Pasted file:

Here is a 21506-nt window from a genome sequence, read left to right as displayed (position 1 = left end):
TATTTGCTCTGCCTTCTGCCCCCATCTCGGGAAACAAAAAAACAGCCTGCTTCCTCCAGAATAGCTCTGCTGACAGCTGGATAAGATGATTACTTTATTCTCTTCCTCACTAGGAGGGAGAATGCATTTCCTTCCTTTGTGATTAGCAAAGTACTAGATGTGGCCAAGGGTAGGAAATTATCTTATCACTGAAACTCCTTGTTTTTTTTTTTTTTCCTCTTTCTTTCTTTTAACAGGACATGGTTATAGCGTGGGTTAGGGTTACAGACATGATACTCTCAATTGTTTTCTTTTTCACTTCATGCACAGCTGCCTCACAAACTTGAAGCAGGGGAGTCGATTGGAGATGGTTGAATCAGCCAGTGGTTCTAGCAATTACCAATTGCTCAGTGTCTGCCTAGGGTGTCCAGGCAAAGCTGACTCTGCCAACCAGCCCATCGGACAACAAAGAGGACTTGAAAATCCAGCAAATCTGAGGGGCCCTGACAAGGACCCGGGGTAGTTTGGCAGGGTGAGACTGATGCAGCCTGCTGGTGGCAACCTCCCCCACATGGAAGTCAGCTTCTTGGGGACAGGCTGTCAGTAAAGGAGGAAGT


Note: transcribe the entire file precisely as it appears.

Here is a 21506-nt window from a genome sequence, read left to right as displayed (position 1 = left end):
TATTTGCTCTGCCTTCTGCCCCCATCTCGGGAAACAAAAAAACAGCCTGCTTCCTCCAGAATAGCTCTGCTGACAGCTGGATAAGATGATTACTTTATTCTCTTCCTCACTAGGAGGGAGAATGCATTTCCTTCCTTTGTGATTAGCAAAGTACTAGATGTGGCCAAGGGTAGGAAATTATCTTATCACTGAAACTCCTTGTTTTTTTTTTTTTTCCTCTTTCTTTCTTTTAACAGGACATGGTTATAGCGTGGGTTAGGGTTACAGACATGATACTCTCAATTGTTTTCTTTTTCACTTCATGCACAGCTGCCTCACAAACTTGAAGCAGGGGAGTCGATTGGAGATGGTTGAATCAGCCAGTGGTTCTAGCAATTACCAATTGCTCAGTGTCTGCCTAGGGTGTCCAGGCAAAGCTGACTCTGCCAACCAGCCCATCGGACAACAAAGAGGACTTGAAAATCCAGCAAATCTGAGGGGCCCTGACAAGGACCCGGGGTAGTTTGGCAGGGTGAGACTGATGCAGCCTGCTGGTGGCAACCTCCCCCACATGGAAGTCAGCTTCTTGGGGACAGGCTGTCAGTAAAGGAGGAAGT